Amazon / Bloomsbury
The new novel by Piranesi of Clarke, its narrator and main character, is not an artist, but he is a man trapped in an infinite mega-structure. Piranesi is fabulous and scary and calls it "the house", but sometimes "the world" – "since the two are practically all the same," he says. You have to think of Jorge Luis Borges, who must be Clarke's fairy godfather. Like the house, Borges' labyrinths ab aeterno also exist and, for all practical purposes, are the universe.
Piranesi is not the narrator's real name. that is what his caretaker calls him, who is known as the other. As far as we can tell, Piranesi and the other are the only residents of the house. That is, the only two people in the whole world. The house is everything they know: its endless, statuary-strewn rooms and the pelagic waters that regularly overflow them. In other words, this is not Strange & Norrell's Europe in the 19th century (even if it is a male dyad). In fact, the house is not of this earth at all. Although we do not meet any real fairies in Piranesi, these souls must have been banished to their otherworldly realm.
Piranesi is a mystery, a mystery of the mind, a way for Clarke to communicate the incommunicable. What kind of place is that? Why is Piranesi stuck there, so amazed and innocent? Reading it, one can only imagine where it came from in Clarke's life, how many years she had been sick, separated, wandered the rooms and hallways, strange as in her head. "The labyrinth plays tricks on the mind," says the other to Piranesi. "If you're not careful, it can destroy your entire personality." A devastating verb, unpick. Something a fairy could do with a scalpel of unimaginable delicacy. What Clarke would surely have felt throughout the decade in private lock, always at the intimate mercy of his blade.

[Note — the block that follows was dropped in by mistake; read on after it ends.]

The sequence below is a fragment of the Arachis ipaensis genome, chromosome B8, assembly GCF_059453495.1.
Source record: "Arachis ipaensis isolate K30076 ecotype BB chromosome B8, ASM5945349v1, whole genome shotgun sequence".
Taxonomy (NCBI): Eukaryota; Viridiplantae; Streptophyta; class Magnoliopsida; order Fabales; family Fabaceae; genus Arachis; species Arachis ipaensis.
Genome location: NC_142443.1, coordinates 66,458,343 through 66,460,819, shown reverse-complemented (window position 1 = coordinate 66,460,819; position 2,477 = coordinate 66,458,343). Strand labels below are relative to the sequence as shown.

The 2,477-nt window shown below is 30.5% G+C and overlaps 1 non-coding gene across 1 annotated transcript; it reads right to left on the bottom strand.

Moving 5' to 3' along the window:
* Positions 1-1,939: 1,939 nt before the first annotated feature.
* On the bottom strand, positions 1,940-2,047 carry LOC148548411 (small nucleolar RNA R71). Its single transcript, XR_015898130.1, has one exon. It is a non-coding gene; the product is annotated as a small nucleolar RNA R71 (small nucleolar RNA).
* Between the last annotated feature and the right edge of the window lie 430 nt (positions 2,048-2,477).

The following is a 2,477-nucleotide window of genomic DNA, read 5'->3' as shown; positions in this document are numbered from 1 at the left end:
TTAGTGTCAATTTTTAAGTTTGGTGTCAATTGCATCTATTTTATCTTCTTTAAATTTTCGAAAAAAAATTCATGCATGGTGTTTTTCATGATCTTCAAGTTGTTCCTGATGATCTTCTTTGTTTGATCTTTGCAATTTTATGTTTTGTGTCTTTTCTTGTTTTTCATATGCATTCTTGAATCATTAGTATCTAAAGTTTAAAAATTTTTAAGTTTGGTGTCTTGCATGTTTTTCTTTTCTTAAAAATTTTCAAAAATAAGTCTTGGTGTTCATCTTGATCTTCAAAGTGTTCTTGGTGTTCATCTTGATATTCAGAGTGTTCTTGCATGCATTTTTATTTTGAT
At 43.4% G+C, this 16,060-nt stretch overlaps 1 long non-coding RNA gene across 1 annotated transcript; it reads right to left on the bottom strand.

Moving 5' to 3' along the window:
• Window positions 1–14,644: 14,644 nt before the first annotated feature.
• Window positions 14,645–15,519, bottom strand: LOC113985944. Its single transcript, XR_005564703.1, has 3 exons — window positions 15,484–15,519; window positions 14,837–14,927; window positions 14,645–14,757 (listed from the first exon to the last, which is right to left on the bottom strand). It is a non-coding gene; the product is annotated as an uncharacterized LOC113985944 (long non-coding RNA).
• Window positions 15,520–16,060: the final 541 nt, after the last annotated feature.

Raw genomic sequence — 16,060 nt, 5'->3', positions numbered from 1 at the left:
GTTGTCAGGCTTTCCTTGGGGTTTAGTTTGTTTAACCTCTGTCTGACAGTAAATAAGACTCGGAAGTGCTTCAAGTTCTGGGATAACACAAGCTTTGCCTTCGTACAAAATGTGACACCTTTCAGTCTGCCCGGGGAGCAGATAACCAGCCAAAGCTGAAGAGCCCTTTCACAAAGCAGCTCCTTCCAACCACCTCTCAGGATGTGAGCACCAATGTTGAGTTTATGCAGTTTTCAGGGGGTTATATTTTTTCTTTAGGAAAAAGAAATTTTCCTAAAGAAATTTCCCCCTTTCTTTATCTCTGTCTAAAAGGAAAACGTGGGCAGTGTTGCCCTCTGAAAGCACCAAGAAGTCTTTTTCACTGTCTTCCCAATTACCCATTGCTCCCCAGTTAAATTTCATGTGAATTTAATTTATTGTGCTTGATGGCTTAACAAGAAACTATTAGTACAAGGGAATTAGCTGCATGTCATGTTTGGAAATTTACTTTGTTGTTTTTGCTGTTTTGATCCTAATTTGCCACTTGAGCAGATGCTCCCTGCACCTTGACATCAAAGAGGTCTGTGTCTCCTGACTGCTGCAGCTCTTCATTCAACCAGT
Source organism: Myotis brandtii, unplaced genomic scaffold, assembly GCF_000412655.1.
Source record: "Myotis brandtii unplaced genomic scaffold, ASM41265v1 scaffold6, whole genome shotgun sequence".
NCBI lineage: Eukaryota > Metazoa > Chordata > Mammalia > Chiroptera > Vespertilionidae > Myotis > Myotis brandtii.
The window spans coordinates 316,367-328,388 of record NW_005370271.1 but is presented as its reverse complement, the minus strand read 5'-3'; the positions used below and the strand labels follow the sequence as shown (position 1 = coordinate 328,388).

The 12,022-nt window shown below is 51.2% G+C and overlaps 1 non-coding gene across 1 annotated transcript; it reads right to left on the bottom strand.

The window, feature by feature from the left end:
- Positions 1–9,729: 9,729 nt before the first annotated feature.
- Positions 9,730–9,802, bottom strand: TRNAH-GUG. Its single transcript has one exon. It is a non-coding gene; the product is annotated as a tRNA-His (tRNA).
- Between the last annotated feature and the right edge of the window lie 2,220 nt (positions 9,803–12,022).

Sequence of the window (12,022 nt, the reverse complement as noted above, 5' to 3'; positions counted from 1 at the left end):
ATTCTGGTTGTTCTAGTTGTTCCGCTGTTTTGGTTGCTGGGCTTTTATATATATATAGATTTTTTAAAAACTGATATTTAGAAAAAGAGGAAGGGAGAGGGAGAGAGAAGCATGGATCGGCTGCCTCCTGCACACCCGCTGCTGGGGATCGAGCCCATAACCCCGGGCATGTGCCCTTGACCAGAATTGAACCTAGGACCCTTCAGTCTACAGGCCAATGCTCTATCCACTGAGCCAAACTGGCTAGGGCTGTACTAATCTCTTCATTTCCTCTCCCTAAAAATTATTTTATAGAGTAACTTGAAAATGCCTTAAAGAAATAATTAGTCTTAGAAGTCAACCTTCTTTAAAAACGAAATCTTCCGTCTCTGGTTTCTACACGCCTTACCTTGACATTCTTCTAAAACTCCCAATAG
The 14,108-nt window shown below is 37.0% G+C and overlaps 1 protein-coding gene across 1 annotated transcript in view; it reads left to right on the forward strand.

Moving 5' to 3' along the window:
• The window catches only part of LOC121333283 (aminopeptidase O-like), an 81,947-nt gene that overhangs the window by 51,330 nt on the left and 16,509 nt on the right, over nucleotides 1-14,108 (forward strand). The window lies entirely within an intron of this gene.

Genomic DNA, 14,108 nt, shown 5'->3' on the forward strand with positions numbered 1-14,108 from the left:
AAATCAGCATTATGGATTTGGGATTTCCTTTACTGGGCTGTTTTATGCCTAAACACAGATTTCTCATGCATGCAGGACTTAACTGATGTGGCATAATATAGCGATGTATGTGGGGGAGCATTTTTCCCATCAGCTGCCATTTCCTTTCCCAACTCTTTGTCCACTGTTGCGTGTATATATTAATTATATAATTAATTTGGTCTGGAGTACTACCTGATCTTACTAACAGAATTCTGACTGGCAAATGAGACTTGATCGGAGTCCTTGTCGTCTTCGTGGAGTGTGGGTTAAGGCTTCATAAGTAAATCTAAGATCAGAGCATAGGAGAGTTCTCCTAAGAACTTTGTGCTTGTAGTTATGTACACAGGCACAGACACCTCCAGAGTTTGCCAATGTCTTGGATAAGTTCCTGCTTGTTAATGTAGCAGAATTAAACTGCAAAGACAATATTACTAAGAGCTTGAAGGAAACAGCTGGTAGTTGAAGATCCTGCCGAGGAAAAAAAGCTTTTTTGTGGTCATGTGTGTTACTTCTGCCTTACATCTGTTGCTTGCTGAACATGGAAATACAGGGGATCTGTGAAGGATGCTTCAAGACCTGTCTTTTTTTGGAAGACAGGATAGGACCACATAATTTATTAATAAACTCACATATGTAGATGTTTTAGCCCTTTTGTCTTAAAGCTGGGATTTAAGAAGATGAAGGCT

After all that Clarke has endured, one might expect her to hate fairy guts to turn these vindictive, tyrannical creatures and the madness for which they are metaphors into the ultimate enemy. She won't. She refuses. Because doing this would mean losing: yourself and everything else. As the tragedy of the circumstances of Piranesi unfolds, he clings to the brightness, the treasures he acquired along the way. Because he knows the miracles that madness makes, whose names are capricious and puzzled. "Magic has long since died out on these islands," complained Jonathan Strange once, speaking of both his and our world. To this he could have added, as Clarke writes in Piranesi: “In the past, men and women could turn into eagles and fly huge distances. They communicated with rivers and mountains and received wisdom from them. They felt the stars spin in their own mind. "
That Susanna Clarke did and felt such things, these twists and turns and communions, falls somewhere within the realm of absolute truth. As a blessed being, she performed the long-lost miracles and lived even more miraculously to tell the story. With a great effort, she lifted her personality and returned to this world, our earth, so that the rest of us would know her exquisite burden. Welcome back, Fairy Mistress, if only for a moment! We are grateful to you, oh yes, but we also mourn you a little – that you have to work so hard to be human.
This story first appeared on wired.com.